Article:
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Old 11-27-2005, 02:35 PM   #8 (permalink)
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yes Ste. is right

the physical dual core are s940 and mainly used for workstations and servers as stated and also need ECC memory which is REALLY EXPENSIVE.

and it would basically suck for gaming
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Old 11-27-2005, 03:25 PM   #9 (permalink)
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AMD K8 multisocket configurations communicate between processors using multiple hypertransport links...I believe Opterons support four simulteanous HTT links operating at once but don't quote me on that

Although the HTT link offers a high bandwidth and low latency solution and will therefore be fast when operating in multisocket enviroments, a multicore CPU will actually communicate between the cores at the effective speed of the cores themselves...with much lower latency and as a result much greater bandwidth than a multisocket would

Basically multisocket processors each have their own seperate memory controller that has to be in communication with the other controllers, whereas multicores have one unified controller coordinating all of the cores and thus saving the time it takes to send data down a system bus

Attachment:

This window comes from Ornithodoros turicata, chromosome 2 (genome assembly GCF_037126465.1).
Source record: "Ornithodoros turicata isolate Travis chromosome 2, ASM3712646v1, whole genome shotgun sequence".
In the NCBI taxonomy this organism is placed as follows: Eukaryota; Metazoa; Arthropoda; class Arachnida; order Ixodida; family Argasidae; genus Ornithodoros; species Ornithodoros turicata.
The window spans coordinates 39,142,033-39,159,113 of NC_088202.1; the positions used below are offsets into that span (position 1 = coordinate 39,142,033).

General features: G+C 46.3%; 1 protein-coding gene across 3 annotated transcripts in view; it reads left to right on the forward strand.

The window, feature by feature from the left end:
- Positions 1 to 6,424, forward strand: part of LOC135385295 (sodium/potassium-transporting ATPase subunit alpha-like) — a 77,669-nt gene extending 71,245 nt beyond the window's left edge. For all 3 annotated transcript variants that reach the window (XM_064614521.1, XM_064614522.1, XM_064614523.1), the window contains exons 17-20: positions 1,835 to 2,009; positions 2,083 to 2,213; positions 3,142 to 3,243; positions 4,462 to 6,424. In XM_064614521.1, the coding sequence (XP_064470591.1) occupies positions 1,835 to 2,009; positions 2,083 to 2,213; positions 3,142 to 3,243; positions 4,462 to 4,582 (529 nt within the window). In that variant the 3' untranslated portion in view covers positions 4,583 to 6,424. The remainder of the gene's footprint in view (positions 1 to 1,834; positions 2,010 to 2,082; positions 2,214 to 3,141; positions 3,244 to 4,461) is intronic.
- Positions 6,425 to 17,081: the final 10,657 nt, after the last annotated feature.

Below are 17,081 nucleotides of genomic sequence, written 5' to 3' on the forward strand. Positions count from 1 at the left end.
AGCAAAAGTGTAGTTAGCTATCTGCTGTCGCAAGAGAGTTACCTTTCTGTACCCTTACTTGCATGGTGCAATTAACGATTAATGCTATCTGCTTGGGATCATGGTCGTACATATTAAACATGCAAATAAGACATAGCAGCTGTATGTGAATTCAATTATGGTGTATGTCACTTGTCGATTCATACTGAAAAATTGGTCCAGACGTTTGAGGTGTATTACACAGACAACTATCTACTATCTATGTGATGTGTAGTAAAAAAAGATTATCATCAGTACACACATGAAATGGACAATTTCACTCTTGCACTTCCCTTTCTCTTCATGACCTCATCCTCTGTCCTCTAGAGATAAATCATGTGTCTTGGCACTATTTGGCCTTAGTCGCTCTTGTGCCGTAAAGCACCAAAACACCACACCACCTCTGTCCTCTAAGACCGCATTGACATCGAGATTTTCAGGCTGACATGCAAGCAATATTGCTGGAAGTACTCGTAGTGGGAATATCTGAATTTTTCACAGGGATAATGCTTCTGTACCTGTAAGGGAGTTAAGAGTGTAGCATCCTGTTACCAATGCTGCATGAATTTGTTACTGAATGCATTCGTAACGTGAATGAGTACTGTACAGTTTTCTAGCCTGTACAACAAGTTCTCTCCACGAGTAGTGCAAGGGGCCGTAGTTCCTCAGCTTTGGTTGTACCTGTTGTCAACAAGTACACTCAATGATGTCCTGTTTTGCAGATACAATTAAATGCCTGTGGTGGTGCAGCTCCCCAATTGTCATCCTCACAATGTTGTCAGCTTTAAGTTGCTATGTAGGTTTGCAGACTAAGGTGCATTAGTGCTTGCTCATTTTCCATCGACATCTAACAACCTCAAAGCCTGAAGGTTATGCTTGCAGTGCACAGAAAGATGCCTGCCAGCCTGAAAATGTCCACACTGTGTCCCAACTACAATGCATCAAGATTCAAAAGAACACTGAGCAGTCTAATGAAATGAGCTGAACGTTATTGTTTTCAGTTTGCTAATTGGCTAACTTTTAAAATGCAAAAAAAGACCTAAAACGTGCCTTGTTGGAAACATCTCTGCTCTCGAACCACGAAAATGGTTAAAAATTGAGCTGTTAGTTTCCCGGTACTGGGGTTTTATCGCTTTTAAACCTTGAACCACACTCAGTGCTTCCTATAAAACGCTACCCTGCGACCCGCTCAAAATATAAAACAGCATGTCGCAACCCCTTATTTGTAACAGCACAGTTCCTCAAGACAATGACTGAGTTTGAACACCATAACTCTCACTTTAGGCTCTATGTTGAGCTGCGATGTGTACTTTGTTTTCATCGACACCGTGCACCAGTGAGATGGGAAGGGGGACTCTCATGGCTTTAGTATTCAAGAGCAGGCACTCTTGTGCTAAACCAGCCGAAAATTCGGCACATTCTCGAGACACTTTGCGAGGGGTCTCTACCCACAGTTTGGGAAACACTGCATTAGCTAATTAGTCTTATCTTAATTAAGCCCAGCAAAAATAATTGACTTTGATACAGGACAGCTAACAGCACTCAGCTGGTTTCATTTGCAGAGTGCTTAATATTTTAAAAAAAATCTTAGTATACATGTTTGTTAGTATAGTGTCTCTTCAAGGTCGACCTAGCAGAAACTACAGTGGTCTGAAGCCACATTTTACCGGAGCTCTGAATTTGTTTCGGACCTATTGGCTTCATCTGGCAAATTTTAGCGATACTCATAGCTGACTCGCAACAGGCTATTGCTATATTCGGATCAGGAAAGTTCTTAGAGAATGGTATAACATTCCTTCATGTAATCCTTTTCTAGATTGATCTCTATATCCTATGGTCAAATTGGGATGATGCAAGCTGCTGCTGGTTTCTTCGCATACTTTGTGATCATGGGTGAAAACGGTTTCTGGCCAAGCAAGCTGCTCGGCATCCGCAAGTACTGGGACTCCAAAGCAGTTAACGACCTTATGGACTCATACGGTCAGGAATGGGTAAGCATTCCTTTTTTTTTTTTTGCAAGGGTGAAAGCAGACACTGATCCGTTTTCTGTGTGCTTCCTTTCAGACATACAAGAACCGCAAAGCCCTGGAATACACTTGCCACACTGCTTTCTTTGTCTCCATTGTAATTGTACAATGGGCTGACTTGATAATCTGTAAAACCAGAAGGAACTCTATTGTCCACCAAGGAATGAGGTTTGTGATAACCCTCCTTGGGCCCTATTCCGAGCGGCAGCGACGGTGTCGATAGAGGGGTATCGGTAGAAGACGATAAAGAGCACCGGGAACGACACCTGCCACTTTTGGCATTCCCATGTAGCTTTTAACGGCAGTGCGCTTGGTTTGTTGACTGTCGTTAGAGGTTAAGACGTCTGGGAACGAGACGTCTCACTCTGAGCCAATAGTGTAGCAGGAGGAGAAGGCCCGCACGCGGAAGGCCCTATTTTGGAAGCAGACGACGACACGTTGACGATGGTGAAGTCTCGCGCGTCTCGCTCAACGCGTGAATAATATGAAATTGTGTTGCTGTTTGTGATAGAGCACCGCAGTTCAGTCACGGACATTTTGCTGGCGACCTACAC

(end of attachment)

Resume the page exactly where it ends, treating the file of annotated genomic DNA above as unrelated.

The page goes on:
Should also note that the 4400+ does not "split" the 2.2GHz operating frequency, it splits the a 4.4Ghz clock speed and each core operates individually at 2.2GHz therefore a dual core processor operating at the same frequency as two procesors in a dual processor configuration should have about the same IPC rate
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Old 11-27-2005, 03:54 PM   #10 (permalink)
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Dual Core, appears a dual CPU but limited to a single memory controller. This means your restricted to 4 gigs of ram total.

Dual CPU - requires an SMP maotherboard but each CPU has a 4 gig bank of memory that can be accessed.

Speed/Performance Diffs: Unknonwn but the Dual CPU setup will most likely require ECC memory for best effect. This is generally slower then due to the error checking feature but in a production enviroment offers increased stability and reliability....i got that
but iv been told that many of the dual cpu boards are actually going to out perform a dual core for one reason. Thermal throttling. A dual core will throttle down to prevent overheating much earlier/faster then a single core will. This means that if you're doing anything that consistenly pushes either core close to 100 percent load, the system will be noticable slower due to throttling effect.

Last but not least, a dual cpu rig should be easy to upgrade to dual core with a simple bios update in the future which make going with the dual cpu setup better because it forces me to design my software for the bulk of the current market, which is single cpu setups.